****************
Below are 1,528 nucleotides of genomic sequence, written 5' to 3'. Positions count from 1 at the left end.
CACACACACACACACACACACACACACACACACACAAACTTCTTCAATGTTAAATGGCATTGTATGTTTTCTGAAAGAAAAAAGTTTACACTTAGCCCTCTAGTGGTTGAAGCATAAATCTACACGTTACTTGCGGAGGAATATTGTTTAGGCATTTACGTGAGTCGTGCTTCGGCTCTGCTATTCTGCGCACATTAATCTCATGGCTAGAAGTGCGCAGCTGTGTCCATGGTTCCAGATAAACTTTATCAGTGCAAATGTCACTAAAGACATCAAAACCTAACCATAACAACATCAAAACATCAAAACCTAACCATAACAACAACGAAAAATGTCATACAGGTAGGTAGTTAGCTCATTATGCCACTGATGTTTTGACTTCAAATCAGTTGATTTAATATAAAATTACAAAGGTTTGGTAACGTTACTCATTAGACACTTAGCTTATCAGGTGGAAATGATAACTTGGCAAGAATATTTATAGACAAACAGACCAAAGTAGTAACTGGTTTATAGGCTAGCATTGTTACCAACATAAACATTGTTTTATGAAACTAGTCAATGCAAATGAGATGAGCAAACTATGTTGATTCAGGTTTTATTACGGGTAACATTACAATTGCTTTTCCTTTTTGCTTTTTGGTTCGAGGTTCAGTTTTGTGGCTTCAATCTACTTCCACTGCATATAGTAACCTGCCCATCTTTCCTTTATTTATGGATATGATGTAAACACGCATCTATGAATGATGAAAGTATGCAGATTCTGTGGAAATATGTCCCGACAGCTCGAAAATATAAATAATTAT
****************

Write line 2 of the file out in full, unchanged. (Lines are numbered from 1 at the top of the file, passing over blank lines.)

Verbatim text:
CACACACACACACACACACACACACACACACACACAAACTTCTTCAATGTTAAATGGCATTGTATGTTTTCTGAAAGAAAAAAGTTTACACTTAGCCCTCTAGTGGTTGAAGCATAAATCTACACGTTACTTGCGGAGGAATATTGTTTAGGCATTTACGTGAGTCGTGCTTCGGCTCTGCTATTCTGCGCACATTAATCTCATGGCTAGAAGTGCGCAGCTGTGTCCATGGTTCCAGATAAACTTTATCAGTGCAAATGTCACTAAAGACATCAAAACCTAACCATAACAACATCAAAACATCAAAACCTAACCATAACAACAACGAAAAATGTCATACAGGTAGGTAGTTAGCTCATTATGCCACTGATGTTTTGACTTCAAATCAGTTGATTTAATATAAAATTACAAAGGTTTGGTAACGTTACTCATTAGACACTTAGCTTATCAGGTGGAAATGATAACTTGGCAAGAATATTTATAGACAAACAGACCAAAGTAGTAACTGGTTTATAGGCTAGCATTGTTACCAACATAAACATTGTTTTATGAAACTAGTCAATGCAAATGAGATGAGCAAACTATGTTGATTCAGGTTTTATTACGGGTAACATTACAATTGCTTTTCCTTTTTGCTTTTTGGTTCGAGGTTCAGTTTTGTGGCTTCAATCTACTTCCACTGCATATAGTAACCTGCCCATCTTTCCTTTATTTATGGATATGATGTAAACACGCATCTATGAATGATGAAAGTATGCAGATTCTGTGGAAATATGTCCCGACAGCTCGAAAATATAAATAATTAT